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Burglary Lawyer in Maryland

Experienced Attorneys Ready to Fight for You

Every year, Maryland witnesses approximately 37,000 reported breaking and entering incidents. Penalties for burglary convictions can include up to 20 years of imprisonment, contingent upon the specifics of the crime and individual case circumstances. Seeking counsel from a seasoned Maryland criminal attorney can offer valuable insights on strategizing against your charge(s). Entrusting your case to a proficient Maryland burglary lawyer, well-versed in criminal statutes, can alleviate the complexities and severity of the legal process.

burglary lawyer in maryland

Burglary Law in Maryland

Burglary, also known as trespassing, housebreaking, or B&E (breaking and entering), is a criminal offense. In Maryland, it is categorized into four degrees, with fourth-degree burglary considered a misdemeanor under Maryland’s criminal code, § 6-205(a)(b). Degrees one through three are all felonies, with variations like second-degree burglary/firearm. Certain types of burglary, such as breaking and entering with explosives, can be classified as either felony or misdemeanor, depending on specific circumstances. The severity of the crime and the degree of burglary alleged can greatly affect potential jail time if convicted.

First Degree

According to § 6-202 of the criminal code, first-degree burglary involves unlawfully breaking into a dwelling with the purpose of engaging in theft or a violent offense. The intent to steal can constitute either a misdemeanor or a felony. In Maryland, this offense carries a penalty of up to 20 years’ imprisonment and is classified as a felony.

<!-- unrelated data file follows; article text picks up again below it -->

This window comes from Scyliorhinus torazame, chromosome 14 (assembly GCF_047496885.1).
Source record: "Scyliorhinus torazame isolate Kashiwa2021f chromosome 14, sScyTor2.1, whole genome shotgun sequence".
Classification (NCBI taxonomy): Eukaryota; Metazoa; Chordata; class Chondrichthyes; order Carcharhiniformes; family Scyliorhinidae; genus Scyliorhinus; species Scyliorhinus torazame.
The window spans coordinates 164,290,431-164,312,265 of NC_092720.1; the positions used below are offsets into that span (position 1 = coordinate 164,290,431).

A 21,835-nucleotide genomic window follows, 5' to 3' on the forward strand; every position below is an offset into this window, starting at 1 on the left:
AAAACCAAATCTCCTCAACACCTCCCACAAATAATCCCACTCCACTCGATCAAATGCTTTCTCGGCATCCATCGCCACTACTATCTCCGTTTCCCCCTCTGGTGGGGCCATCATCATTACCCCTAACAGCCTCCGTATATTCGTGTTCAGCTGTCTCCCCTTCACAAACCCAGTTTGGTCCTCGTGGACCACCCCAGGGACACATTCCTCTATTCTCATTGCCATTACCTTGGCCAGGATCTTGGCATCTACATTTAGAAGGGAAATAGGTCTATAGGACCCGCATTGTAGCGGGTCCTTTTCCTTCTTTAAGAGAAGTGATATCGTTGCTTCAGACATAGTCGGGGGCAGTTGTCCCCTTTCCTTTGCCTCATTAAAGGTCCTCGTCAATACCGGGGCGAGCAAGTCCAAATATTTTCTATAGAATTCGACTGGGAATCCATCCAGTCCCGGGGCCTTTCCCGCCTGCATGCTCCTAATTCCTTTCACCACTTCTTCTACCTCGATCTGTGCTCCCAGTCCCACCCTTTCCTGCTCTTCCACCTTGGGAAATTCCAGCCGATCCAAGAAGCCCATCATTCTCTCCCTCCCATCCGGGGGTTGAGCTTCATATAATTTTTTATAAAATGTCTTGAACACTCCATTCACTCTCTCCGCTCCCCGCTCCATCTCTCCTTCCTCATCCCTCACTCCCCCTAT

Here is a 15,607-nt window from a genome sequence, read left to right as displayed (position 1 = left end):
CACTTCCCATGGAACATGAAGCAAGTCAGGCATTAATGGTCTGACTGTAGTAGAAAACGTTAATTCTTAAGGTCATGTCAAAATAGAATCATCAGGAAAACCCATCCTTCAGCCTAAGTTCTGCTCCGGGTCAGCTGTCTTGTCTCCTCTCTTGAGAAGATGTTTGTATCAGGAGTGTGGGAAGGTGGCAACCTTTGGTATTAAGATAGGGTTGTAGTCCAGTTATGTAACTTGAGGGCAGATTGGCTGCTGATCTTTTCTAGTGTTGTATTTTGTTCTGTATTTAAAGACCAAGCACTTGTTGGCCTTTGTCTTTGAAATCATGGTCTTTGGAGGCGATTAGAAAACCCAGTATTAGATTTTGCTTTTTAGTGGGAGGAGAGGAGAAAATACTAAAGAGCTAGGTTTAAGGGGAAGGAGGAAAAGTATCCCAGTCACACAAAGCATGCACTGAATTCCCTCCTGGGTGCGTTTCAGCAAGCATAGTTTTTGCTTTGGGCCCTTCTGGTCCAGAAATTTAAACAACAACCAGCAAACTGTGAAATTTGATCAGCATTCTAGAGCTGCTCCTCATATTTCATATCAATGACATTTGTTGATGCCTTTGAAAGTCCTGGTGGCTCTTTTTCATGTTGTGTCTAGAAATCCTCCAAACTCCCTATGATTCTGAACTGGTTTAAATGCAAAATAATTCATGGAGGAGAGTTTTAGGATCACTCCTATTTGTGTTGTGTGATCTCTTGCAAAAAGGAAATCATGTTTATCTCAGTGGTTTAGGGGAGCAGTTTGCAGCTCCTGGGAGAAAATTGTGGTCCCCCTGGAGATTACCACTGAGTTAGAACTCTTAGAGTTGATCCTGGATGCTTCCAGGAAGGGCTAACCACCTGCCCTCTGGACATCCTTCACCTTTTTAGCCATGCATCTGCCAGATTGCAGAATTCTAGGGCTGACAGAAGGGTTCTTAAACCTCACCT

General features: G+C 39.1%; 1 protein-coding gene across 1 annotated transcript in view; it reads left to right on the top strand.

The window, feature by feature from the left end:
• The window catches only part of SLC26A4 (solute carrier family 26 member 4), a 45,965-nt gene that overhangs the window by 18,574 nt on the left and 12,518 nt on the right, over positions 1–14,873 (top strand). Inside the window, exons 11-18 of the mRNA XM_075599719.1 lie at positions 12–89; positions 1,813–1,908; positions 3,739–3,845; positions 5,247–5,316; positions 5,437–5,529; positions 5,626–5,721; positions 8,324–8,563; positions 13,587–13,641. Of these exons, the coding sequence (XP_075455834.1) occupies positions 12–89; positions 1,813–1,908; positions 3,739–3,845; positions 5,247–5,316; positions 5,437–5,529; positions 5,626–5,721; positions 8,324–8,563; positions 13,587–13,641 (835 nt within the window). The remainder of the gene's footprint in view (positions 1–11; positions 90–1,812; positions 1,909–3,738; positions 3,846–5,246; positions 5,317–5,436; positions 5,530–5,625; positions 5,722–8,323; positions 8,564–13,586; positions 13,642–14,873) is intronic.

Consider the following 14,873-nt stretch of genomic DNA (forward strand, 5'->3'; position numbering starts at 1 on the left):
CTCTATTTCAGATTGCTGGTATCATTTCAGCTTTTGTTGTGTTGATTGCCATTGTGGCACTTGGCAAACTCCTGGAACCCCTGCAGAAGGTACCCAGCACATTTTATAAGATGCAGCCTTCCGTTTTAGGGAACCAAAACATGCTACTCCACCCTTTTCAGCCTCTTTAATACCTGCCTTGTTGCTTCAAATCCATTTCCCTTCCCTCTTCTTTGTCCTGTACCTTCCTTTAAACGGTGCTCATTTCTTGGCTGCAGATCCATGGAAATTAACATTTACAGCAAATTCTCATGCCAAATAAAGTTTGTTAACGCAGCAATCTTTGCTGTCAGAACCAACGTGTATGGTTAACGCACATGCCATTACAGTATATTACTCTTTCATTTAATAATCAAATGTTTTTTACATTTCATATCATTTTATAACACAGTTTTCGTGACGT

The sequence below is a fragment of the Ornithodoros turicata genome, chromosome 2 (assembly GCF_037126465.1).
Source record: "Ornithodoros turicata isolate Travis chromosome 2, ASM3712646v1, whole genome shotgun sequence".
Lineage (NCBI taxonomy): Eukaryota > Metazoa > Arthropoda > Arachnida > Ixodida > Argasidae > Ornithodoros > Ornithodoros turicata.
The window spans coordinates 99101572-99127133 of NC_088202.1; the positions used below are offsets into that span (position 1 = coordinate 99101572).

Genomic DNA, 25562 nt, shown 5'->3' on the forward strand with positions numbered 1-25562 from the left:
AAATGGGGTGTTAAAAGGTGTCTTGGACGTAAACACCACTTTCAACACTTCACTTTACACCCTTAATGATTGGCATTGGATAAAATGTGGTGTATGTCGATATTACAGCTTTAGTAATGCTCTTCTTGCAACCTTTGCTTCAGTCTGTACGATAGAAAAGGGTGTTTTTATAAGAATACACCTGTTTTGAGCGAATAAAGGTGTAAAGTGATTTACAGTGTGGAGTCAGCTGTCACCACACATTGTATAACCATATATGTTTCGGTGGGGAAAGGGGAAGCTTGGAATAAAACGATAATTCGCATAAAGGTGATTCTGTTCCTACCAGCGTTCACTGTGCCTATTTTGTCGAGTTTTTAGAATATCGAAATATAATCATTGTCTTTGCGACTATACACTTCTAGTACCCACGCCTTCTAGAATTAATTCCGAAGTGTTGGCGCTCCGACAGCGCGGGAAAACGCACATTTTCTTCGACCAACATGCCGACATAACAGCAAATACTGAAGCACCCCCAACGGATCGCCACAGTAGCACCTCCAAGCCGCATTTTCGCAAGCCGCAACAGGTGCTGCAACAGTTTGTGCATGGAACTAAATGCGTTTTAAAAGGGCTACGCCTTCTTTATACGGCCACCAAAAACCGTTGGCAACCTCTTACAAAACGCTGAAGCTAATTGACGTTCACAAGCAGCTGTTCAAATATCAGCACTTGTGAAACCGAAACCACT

Second Degree

In Maryland, second-degree burglary closely resembles first-degree burglary, except for the target location: instead of a private residence, it occurs in a “storehouse.” Typically, a storehouse encompasses various structures like farm barns, factories, schools, or public buildings. It can even extend to specific vehicles like train cars, airplanes, or helicopters. According to § 6-203(a) of the law, second-degree burglary necessitates intent to commit violent crime, theft (robbery), or arson. Classified as a felony, second-degree burglary carries a maximum penalty of 15 years imprisonment.

Second Degree Firearm

Very similar to the overarching second degree burglary law, CR 6-203(b) stipulates that the perpetrator must possess the intention to steal a firearm. Additionally, it specifies that the targeted location must be a storehouse. Nevertheless, if the individual convicted commits the act with the purpose of stealing a firearm, the punishment could escalate to a maximum of 20 years behind bars, rather than the 15-year cap imposed for typical second degree burglary offenses.

Third Degree

Third degree burglary involves entering a dwelling with the intent to commit a crime, distinct from first and second degree burglary which specify particular crimes. This offense constitutes a felony and can result in a prison term of 10 years as a consequence.

Fourth Degree